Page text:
If you’re in the business of writing misleading headlines in order to get clicks on crappy content, your days in Facebook’s news feed are numbered.
Facebook announced an update to their ranking algorithm that will reduce the number of clickbait stories people see in their news feeds.
A team reviewed tens of thousands of articles and thousands of headlines to come to this definition. Then they built a system that is able to filter out clickbait by looking for common phrases. Facebook said it works similarly to an email spam filter.
What Is Clickbait?
What is a clickbait headline, according to Facebook? Clickbait headlines:
- Withhold information. These types of headlines force you to click if you want to know what it’s about. Facebook used this example: “You’ll Never Believe Who Tripped and Fell on the Red Carpet…”
- Exaggerate to create misleading expectations. Facebook used the example “Apples Are Actually Bad For You?!” because apples are only bad for you if you eat too many every day.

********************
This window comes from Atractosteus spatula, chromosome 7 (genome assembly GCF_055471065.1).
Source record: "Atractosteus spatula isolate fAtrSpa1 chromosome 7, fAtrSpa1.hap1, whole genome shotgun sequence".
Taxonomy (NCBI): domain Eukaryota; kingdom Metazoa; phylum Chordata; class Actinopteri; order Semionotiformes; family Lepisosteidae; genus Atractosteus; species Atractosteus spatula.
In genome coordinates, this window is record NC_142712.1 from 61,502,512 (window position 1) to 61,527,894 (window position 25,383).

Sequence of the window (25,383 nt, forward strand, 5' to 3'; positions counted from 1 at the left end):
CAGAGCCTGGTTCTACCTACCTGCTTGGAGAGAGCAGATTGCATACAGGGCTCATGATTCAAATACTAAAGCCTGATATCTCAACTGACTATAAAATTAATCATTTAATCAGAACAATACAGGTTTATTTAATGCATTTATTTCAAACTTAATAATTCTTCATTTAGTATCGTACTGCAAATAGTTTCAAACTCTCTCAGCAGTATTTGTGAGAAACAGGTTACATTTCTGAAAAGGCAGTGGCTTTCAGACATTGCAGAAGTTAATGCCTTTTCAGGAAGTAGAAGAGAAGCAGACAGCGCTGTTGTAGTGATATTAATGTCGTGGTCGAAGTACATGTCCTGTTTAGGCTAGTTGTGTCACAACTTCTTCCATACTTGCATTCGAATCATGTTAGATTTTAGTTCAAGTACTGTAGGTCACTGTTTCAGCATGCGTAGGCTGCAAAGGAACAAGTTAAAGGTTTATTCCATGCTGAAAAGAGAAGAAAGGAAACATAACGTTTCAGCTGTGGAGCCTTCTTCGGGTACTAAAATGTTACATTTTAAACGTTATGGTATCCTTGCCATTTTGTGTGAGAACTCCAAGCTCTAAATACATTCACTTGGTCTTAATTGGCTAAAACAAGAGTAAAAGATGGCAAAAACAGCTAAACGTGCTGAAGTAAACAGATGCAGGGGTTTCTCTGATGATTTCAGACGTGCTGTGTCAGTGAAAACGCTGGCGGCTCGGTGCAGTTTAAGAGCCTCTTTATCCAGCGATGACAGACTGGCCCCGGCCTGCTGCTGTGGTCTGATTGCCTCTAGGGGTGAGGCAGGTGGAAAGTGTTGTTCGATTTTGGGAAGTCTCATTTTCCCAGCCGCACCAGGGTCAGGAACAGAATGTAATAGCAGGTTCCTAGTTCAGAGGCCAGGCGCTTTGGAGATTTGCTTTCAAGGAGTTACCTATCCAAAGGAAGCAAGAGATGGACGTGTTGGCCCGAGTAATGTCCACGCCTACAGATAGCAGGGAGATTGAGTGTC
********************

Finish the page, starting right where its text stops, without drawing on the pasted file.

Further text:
We’ve heard from people that they specifically want to see fewer stories with clickbait headlines or link titles. These are headlines that intentionally leave out crucial information, or mislead people, forcing people to click to find out the answer. For example: “When She Looked Under Her Couch Cushions And Saw THIS… I Was SHOCKED!”; “He Put Garlic In His Shoes Before Going To Bed And What Happens Next Is Hard To Believe”; or “The Dog Barked At The Deliveryman And His Reaction Was Priceless.”
This Facebook Clickbait Update Will Change Your Life Forever
If you rely solely on clickbait headlines to entice clicks, you’ve been warned. And you won’t believe what happens next…
Your news feed visibility will decrease after this change rolls out sometime in “the coming weeks.” Facebook’s advice: stop writing clickbait headlines that mislead and exaggerate. In other words, write compelling headlines.
Facebook doesn’t expect this change to impact most publishers who rely on more straightforward headlines.
The social network has cracked down on clickbait before, most recently in 2014. That update aimed to weed out clickbait by measuring how long people stayed on a site before clicking back to Facebook, as well as comparing the click-through rate to the engagement rate.
Just over a month ago, Facebook rolled out a news feed change that prioritized updates from friends and family over posts by brands and publishers.
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